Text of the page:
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Is the Japanese name of Godzilla pronounced.... (1 Viewer)

StephenA

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Go-hir-ra or Go-jir-ra? I'm just wondering if the Japanese are like the Spanish and pronounce their j like an h or like the English and say it like it is and/or g. Thanks for clearing it up.
 

Richard Kim

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I'm pretty sure it's pronounced with a "j". If if was pronounced with an "h", the English name "Godzilla" wouldn't be possible.
 

JohnAD

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May 21, 2002
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Richard, Stephen:

Yep, definitely said like 'j'.

Interesting tidbit:

Gojira is a Japanese combination of 'Gorilla' (gorira) and 'Whale' (kujira). Toho didn't just come up with this out of the blue. One of the people who worked at the studio, who was apparently a rather large person had gotten the nickname gojira, and Toho apparently thought it was a good name for their new monster.

John.
 

Peter Kim

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Thanks John. Very interesting bit of trivia.

I take it that Toho is the creator of Godzilla?

Oh,...the pronounciation - I understand that english words with the letter 'l' that are imported to Japan change to sound like 'r'. Hence 'gorira' instead of 'gorilla'.

But then why was Gojira changed to God-zilla when imported back to the US? Obviously, Americans don't have a problem pronouncing the letters 'd', 'r', and 'j'.

Any thoughts?
 

JohnAD

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Peter:

Yeah, Toho is the studio. I think it's an abbreviation, but I could be wrong.

As for the name, I would agree that it was probably just an americanization of the Japanese word.

John.
 

StephenA

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The British had a habit of twisting up alot of Native American words when they first settled here in the US. When Americans moved out west, they did the same thing with the Native Americans out there. I guess it makes it easier to say the word, and still keeping it similar to where it originally came from.

Edit: Thanks for responding.
 

Joseph Goodman

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It's pronounced "Go-jee-ra", with equal emphasis on each syllable, roll the "ra" a bit, there, you've got it. The name "Godzilla" was thought up by Toho themselves, not any American company... promotional art for "Godzilla" that pre-dates the film's sale to an American distributer was circulated by Toho in the months following the films release in Japan on November 3rd, 1954. The odd translation possibly arises from the practice of writing the romanization of the Japanese katakana character for "ji" as a "dzi" sound, which seemed to be the practice in the 50's.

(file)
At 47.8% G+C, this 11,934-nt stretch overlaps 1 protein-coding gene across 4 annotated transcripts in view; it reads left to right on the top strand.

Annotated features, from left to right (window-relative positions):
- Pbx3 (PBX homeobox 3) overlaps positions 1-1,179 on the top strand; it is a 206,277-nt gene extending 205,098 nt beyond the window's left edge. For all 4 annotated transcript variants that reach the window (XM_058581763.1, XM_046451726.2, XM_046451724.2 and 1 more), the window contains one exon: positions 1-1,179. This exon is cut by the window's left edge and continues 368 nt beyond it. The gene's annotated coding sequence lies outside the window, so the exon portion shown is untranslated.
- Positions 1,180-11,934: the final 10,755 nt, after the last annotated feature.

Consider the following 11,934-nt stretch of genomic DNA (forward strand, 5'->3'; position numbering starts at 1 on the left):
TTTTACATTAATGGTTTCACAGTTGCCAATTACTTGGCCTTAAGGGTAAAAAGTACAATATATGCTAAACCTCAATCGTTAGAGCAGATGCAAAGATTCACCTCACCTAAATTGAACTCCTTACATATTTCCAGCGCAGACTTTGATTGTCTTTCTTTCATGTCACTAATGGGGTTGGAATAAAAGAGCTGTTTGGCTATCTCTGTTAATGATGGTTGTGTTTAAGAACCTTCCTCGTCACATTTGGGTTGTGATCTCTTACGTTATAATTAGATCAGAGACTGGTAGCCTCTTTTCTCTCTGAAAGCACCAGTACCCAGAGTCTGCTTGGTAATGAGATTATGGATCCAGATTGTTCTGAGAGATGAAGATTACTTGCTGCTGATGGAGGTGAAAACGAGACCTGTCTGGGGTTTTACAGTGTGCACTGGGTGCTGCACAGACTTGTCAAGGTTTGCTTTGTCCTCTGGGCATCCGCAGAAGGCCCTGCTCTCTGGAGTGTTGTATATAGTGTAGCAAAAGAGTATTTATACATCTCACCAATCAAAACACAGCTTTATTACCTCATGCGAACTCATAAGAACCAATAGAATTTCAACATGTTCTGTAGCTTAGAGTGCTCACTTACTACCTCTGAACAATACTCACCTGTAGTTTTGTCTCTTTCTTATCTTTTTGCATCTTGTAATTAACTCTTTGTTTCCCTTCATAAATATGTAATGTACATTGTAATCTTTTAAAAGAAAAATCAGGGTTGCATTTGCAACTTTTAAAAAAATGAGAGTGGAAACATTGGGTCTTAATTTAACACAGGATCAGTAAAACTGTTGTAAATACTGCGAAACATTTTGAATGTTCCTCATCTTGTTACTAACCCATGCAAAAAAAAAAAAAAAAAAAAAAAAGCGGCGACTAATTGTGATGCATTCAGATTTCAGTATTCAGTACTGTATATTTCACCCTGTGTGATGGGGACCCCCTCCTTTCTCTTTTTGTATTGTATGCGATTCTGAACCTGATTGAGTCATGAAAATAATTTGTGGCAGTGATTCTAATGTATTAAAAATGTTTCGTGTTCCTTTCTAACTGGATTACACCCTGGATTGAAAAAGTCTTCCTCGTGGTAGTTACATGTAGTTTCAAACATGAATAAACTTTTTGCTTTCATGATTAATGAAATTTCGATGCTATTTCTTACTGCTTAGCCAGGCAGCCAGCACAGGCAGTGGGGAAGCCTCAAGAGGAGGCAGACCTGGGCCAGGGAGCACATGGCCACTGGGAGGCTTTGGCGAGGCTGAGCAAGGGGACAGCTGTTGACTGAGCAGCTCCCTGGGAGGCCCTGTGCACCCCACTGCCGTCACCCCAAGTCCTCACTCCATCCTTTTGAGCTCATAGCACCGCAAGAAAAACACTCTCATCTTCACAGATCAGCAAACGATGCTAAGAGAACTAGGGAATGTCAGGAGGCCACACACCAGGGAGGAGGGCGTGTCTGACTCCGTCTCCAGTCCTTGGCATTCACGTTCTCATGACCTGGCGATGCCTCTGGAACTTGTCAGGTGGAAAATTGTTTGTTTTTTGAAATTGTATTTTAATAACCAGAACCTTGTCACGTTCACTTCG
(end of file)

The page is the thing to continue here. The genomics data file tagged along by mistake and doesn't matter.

And if you want to hear the name pronounced correctly without tracking down copies of the films in Japanese, watch the US version of the first film... there's a "press conference" scene where Dr. Yamane (Takashi Shimura) announces an expidtion to Odo Island... or so Raymond Burr's English narration would have you believe (Shimura is not dubbed in this scene, and the Japanese is left intact). Actually, the scene occurs much later in the film in the Japanese version, and Yamane is actually making a plea for Godzilla to be studied, not destroyed. He says the name "Gojira" several times in this scene, which must not have been noticed by the editors of the US version.
 

Jason_Els

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Feb 22, 2001
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Are there any sub-titled versions of the Japanese original release? I always thought the Americanized version was pretty good but I hear tell that it's not as good as the original Japanese version. There's a disquiet to the whole film and the cinematography is lushly ominous. I love it.
 

Jeff Kleist

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There are no legal copies of Gojira subtitled on video. The only way to see it is 35mm

Why is a story I really don't feel like typing out, it's too long

The character in the middle of Gojira is sort of a combination of J and Z (with an i, so ji or zi) when pronounced, so like r and l, either one is used when romanizing.
 

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